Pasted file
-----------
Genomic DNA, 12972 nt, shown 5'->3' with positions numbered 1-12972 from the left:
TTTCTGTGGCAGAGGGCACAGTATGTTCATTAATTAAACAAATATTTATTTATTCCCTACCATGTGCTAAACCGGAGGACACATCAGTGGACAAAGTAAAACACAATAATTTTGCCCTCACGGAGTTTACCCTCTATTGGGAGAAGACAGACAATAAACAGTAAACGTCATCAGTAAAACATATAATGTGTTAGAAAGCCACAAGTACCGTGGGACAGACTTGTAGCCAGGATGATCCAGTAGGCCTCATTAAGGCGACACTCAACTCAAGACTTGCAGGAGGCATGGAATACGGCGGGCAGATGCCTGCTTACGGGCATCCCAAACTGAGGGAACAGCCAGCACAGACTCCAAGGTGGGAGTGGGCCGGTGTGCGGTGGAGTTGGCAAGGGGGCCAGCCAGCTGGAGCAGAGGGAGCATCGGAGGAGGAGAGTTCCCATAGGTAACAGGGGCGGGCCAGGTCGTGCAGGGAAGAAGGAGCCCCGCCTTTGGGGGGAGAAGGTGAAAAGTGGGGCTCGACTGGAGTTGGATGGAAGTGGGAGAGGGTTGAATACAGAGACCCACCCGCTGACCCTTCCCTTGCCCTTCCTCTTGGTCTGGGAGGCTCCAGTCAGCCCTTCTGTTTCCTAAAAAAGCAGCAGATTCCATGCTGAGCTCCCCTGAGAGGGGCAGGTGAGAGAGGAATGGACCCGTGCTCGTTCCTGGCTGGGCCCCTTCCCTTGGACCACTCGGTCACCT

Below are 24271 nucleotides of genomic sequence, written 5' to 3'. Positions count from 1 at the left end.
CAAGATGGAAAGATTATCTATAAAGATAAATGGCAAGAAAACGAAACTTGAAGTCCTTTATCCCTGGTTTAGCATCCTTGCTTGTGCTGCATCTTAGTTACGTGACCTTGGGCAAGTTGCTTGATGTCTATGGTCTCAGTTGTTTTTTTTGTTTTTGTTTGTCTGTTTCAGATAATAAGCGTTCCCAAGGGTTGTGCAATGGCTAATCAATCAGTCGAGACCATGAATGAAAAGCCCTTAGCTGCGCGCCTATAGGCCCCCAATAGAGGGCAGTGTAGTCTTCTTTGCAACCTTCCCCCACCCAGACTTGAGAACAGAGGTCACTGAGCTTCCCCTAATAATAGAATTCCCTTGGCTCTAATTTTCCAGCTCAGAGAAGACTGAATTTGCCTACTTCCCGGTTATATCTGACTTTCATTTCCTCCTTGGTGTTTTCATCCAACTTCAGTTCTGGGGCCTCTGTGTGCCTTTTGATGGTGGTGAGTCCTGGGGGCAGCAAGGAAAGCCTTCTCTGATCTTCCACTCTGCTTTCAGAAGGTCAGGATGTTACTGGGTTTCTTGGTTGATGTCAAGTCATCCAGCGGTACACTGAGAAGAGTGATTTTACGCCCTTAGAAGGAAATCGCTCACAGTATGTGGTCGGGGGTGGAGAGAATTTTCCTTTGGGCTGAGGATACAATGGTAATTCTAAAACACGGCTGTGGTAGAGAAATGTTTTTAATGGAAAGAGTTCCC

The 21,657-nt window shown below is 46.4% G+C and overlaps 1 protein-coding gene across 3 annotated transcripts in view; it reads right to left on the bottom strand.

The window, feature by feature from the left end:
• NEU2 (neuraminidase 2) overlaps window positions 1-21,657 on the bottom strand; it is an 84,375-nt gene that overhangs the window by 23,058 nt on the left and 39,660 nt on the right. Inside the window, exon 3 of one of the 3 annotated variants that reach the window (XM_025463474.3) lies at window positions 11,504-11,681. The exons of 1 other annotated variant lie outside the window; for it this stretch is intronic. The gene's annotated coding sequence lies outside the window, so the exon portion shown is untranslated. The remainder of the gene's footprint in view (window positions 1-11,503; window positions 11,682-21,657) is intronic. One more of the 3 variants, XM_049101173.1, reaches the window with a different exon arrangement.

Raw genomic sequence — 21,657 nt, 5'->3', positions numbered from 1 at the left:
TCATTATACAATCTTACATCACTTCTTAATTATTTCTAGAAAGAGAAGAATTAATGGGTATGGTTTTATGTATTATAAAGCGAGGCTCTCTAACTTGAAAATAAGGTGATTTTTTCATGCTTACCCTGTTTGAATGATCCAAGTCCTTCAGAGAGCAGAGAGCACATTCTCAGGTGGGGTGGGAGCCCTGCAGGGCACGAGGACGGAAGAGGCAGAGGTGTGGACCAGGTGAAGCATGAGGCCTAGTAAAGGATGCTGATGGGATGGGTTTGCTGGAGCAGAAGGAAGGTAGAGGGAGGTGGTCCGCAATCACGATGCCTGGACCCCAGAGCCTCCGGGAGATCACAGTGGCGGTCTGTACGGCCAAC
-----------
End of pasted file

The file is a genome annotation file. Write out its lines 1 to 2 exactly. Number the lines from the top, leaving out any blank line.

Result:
Genomic DNA, 12972 nt, shown 5'->3' with positions numbered 1-12972 from the left:
TTTCTGTGGCAGAGGGCACAGTATGTTCATTAATTAAACAAATATTTATTTATTCCCTACCATGTGCTAAACCGGAGGACACATCAGTGGACAAAGTAAAACACAATAATTTTGCCCTCACGGAGTTTACCCTCTATTGGGAGAAGACAGACAATAAACAGTAAACGTCATCAGTAAAACATATAATGTGTTAGAAAGCCACAAGTACCGTGGGACAGACTTGTAGCCAGGATGATCCAGTAGGCCTCATTAAGGCGACACTCAACTCAAGACTTGCAGGAGGCATGGAATACGGCGGGCAGATGCCTGCTTACGGGCATCCCAAACTGAGGGAACAGCCAGCACAGACTCCAAGGTGGGAGTGGGCCGGTGTGCGGTGGAGTTGGCAAGGGGGCCAGCCAGCTGGAGCAGAGGGAGCATCGGAGGAGGAGAGTTCCCATAGGTAACAGGGGCGGGCCAGGTCGTGCAGGGAAGAAGGAGCCCCGCCTTTGGGGGGAGAAGGTGAAAAGTGGGGCTCGACTGGAGTTGGATGGAAGTGGGAGAGGGTTGAATACAGAGACCCACCCGCTGACCCTTCCCTTGCCCTTCCTCTTGGTCTGGGAGGCTCCAGTCAGCCCTTCTGTTTCCTAAAAAAGCAGCAGATTCCATGCTGAGCTCCCCTGAGAGGGGCAGGTGAGAGAGGAATGGACCCGTGCTCGTTCCTGGCTGGGCCCCTTCCCTTGGACCACTCGGTCACCT